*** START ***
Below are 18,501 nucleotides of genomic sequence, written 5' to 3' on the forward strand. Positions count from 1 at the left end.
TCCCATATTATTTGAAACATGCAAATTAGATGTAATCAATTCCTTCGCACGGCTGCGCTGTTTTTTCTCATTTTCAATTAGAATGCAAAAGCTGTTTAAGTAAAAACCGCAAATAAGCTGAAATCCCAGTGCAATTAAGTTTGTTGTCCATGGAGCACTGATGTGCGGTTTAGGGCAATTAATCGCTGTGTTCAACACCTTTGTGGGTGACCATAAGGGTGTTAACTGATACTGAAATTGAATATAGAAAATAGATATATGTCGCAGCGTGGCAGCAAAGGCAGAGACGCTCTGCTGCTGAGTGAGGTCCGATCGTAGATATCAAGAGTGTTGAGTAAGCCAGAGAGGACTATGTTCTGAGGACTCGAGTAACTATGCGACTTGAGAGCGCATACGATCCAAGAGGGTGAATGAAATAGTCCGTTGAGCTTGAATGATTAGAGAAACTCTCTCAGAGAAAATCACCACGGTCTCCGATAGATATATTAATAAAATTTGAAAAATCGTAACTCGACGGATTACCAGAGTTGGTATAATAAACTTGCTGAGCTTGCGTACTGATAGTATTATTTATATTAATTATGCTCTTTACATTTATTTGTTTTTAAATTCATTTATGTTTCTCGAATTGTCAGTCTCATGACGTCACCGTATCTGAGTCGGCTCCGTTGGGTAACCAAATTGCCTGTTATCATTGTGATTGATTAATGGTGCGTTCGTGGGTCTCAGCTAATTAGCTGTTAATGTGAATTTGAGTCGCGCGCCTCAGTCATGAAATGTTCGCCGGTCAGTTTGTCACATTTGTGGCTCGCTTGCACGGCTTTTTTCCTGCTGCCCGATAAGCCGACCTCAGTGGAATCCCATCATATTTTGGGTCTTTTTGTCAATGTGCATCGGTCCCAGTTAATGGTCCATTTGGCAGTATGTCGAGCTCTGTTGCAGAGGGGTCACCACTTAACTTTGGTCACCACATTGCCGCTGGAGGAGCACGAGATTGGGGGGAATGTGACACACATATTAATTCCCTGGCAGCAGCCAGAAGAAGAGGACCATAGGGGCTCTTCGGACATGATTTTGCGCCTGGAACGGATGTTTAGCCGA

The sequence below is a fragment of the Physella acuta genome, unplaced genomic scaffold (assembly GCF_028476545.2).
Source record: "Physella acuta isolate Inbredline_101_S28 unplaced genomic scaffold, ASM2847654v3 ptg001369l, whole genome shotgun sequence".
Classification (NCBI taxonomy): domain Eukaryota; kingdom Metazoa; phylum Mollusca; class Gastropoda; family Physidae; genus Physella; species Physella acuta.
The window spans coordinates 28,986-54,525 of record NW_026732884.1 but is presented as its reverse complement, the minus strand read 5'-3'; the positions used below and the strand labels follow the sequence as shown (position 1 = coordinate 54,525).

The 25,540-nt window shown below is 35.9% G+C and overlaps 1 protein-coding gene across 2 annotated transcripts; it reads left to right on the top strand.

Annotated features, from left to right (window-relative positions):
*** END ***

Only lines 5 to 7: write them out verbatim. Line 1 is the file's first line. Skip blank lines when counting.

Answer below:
Classification (NCBI taxonomy): domain Eukaryota; kingdom Metazoa; phylum Mollusca; class Gastropoda; family Physidae; genus Physella; species Physella acuta.
The window spans coordinates 28,986-54,525 of record NW_026732884.1 but is presented as its reverse complement, the minus strand read 5'-3'; the positions used below and the strand labels follow the sequence as shown (position 1 = coordinate 54,525).

The 25,540-nt window shown below is 35.9% G+C and overlaps 1 protein-coding gene across 2 annotated transcripts; it reads left to right on the top strand.